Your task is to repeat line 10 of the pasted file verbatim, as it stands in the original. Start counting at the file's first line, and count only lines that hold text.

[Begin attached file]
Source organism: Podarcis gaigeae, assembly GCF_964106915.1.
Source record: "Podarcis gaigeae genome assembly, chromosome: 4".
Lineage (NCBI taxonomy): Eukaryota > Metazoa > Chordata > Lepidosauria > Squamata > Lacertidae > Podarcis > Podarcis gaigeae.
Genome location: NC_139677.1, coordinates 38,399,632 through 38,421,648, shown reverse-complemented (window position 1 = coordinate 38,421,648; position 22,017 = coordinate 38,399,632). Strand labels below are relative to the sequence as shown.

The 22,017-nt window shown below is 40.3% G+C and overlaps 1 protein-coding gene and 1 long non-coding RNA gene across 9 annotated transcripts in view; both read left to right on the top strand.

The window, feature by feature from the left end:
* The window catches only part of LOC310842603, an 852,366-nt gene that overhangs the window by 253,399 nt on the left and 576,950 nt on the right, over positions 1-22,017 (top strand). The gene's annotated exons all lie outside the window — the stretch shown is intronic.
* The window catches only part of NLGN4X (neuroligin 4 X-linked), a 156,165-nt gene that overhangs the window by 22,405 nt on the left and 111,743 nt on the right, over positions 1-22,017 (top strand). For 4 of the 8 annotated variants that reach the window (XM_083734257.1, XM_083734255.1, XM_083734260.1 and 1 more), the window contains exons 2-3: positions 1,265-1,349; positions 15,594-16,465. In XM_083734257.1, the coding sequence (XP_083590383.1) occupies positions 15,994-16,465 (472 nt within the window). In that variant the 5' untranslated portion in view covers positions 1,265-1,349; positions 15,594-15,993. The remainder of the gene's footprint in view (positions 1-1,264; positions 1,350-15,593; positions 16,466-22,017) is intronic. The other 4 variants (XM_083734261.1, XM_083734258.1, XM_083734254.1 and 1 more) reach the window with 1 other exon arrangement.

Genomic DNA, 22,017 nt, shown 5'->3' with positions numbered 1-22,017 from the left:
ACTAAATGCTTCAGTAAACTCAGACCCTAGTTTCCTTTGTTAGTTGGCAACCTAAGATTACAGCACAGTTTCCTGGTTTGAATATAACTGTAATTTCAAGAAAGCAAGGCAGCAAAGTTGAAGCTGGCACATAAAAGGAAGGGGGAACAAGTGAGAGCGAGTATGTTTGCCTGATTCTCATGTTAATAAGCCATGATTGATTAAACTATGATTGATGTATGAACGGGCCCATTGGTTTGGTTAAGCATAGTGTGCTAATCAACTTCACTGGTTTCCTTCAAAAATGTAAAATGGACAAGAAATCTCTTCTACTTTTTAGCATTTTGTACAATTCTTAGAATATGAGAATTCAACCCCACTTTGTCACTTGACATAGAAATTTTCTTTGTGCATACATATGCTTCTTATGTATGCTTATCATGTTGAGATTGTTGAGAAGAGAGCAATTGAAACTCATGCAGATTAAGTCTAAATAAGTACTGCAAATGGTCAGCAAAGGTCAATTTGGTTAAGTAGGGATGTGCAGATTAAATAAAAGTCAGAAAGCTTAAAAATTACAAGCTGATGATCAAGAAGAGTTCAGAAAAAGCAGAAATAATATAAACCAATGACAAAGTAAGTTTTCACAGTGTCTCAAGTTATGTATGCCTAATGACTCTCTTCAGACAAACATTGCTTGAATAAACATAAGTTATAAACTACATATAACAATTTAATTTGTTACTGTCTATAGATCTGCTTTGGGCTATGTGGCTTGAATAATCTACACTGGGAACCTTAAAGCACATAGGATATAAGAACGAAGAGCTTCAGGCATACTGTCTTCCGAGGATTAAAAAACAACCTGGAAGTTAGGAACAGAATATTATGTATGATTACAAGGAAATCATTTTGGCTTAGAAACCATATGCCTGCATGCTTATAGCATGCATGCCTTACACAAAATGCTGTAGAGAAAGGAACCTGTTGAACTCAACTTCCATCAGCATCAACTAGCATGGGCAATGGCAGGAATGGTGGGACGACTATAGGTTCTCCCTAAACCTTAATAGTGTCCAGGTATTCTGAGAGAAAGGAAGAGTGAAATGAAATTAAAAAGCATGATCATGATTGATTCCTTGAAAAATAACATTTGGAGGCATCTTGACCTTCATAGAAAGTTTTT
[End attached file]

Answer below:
ACTAAATGCTTCAGTAAACTCAGACCCTAGTTTCCTTTGTTAGTTGGCAACCTAAGATTACAGCACAGTTTCCTGGTTTGAATATAACTGTAATTTCAAGAAAGCAAGGCAGCAAAGTTGAAGCTGGCACATAAAAGGAAGGGGGAACAAGTGAGAGCGAGTATGTTTGCCTGATTCTCATGTTAATAAGCCATGATTGATTAAACTATGATTGATGTATGAACGGGCCCATTGGTTTGGTTAAGCATAGTGTGCTAATCAACTTCACTGGTTTCCTTCAAAAATGTAAAATGGACAAGAAATCTCTTCTACTTTTTAGCATTTTGTACAATTCTTAGAATATGAGAATTCAACCCCACTTTGTCACTTGACATAGAAATTTTCTTTGTGCATACATATGCTTCTTATGTATGCTTATCATGTTGAGATTGTTGAGAAGAGAGCAATTGAAACTCATGCAGATTAAGTCTAAATAAGTACTGCAAATGGTCAGCAAAGGTCAATTTGGTTAAGTAGGGATGTGCAGATTAAATAAAAGTCAGAAAGCTTAAAAATTACAAGCTGATGATCAAGAAGAGTTCAGAAAAAGCAGAAATAATATAAACCAATGACAAAGTAAGTTTTCACAGTGTCTCAAGTTATGTATGCCTAATGACTCTCTTCAGACAAACATTGCTTGAATAAACATAAGTTATAAACTACATATAACAATTTAATTTGTTACTGTCTATAGATCTGCTTTGGGCTATGTGGCTTGAATAATCTACACTGGGAACCTTAAAGCACATAGGATATAAGAACGAAGAGCTTCAGGCATACTGTCTTCCGAGGATTAAAAAACAACCTGGAAGTTAGGAACAGAATATTATGTATGATTACAAGGAAATCATTTTGGCTTAGAAACCATATGCCTGCATGCTTATAGCATGCATGCCTTACACAAAATGCTGTAGAGAAAGGAACCTGTTGAACTCAACTTCCATCAGCATCAACTAGCATGGGCAATGGCAGGAATGGTGGGACGACTATAGGTTCTCCCTAAACCTTAATAGTGTCCAGGTATTCTGAGAGAAAGGAAGAGTGAAATGAAATTAAAAAGCATGATCATGATTGATTCCTTGAAAAATAACATTTGGAGGCATCTTGACCTTCATAGAAAGTTTTT